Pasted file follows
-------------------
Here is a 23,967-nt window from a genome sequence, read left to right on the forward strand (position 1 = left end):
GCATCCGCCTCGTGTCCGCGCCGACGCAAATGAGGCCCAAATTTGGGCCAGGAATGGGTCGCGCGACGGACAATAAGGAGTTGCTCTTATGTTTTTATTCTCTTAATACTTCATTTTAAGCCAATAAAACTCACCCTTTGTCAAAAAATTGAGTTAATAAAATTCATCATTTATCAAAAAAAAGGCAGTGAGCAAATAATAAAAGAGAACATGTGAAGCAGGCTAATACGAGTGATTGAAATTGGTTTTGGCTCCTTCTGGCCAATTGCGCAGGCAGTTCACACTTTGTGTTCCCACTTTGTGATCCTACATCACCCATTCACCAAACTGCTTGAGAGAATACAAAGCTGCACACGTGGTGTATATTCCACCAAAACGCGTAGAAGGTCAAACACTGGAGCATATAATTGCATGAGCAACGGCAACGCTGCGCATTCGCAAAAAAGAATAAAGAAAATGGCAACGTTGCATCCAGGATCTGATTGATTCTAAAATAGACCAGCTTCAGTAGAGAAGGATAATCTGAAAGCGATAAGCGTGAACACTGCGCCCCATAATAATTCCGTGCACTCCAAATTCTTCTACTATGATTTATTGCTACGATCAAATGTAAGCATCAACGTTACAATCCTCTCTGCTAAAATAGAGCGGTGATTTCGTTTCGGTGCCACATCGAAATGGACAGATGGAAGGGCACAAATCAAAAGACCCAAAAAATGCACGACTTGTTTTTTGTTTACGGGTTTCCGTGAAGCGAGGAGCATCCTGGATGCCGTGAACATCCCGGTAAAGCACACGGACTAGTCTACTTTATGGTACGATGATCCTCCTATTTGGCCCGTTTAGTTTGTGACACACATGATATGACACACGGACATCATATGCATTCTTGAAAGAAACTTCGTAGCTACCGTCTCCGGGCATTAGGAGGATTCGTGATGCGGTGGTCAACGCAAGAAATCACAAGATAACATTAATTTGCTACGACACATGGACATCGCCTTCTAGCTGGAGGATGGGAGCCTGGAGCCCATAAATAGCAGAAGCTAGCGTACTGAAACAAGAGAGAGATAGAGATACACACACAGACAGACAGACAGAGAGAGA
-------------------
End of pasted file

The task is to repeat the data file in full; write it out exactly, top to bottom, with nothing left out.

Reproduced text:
Here is a 23,967-nt window from a genome sequence, read left to right on the forward strand (position 1 = left end):
GCATCCGCCTCGTGTCCGCGCCGACGCAAATGAGGCCCAAATTTGGGCCAGGAATGGGTCGCGCGACGGACAATAAGGAGTTGCTCTTATGTTTTTATTCTCTTAATACTTCATTTTAAGCCAATAAAACTCACCCTTTGTCAAAAAATTGAGTTAATAAAATTCATCATTTATCAAAAAAAAGGCAGTGAGCAAATAATAAAAGAGAACATGTGAAGCAGGCTAATACGAGTGATTGAAATTGGTTTTGGCTCCTTCTGGCCAATTGCGCAGGCAGTTCACACTTTGTGTTCCCACTTTGTGATCCTACATCACCCATTCACCAAACTGCTTGAGAGAATACAAAGCTGCACACGTGGTGTATATTCCACCAAAACGCGTAGAAGGTCAAACACTGGAGCATATAATTGCATGAGCAACGGCAACGCTGCGCATTCGCAAAAAAGAATAAAGAAAATGGCAACGTTGCATCCAGGATCTGATTGATTCTAAAATAGACCAGCTTCAGTAGAGAAGGATAATCTGAAAGCGATAAGCGTGAACACTGCGCCCCATAATAATTCCGTGCACTCCAAATTCTTCTACTATGATTTATTGCTACGATCAAATGTAAGCATCAACGTTACAATCCTCTCTGCTAAAATAGAGCGGTGATTTCGTTTCGGTGCCACATCGAAATGGACAGATGGAAGGGCACAAATCAAAAGACCCAAAAAATGCACGACTTGTTTTTTGTTTACGGGTTTCCGTGAAGCGAGGAGCATCCTGGATGCCGTGAACATCCCGGTAAAGCACACGGACTAGTCTACTTTATGGTACGATGATCCTCCTATTTGGCCCGTTTAGTTTGTGACACACATGATATGACACACGGACATCATATGCATTCTTGAAAGAAACTTCGTAGCTACCGTCTCCGGGCATTAGGAGGATTCGTGATGCGGTGGTCAACGCAAGAAATCACAAGATAACATTAATTTGCTACGACACATGGACATCGCCTTCTAGCTGGAGGATGGGAGCCTGGAGCCCATAAATAGCAGAAGCTAGCGTACTGAAACAAGAGAGAGATAGAGATACACACACAGACAGACAGACAGAGAGAGA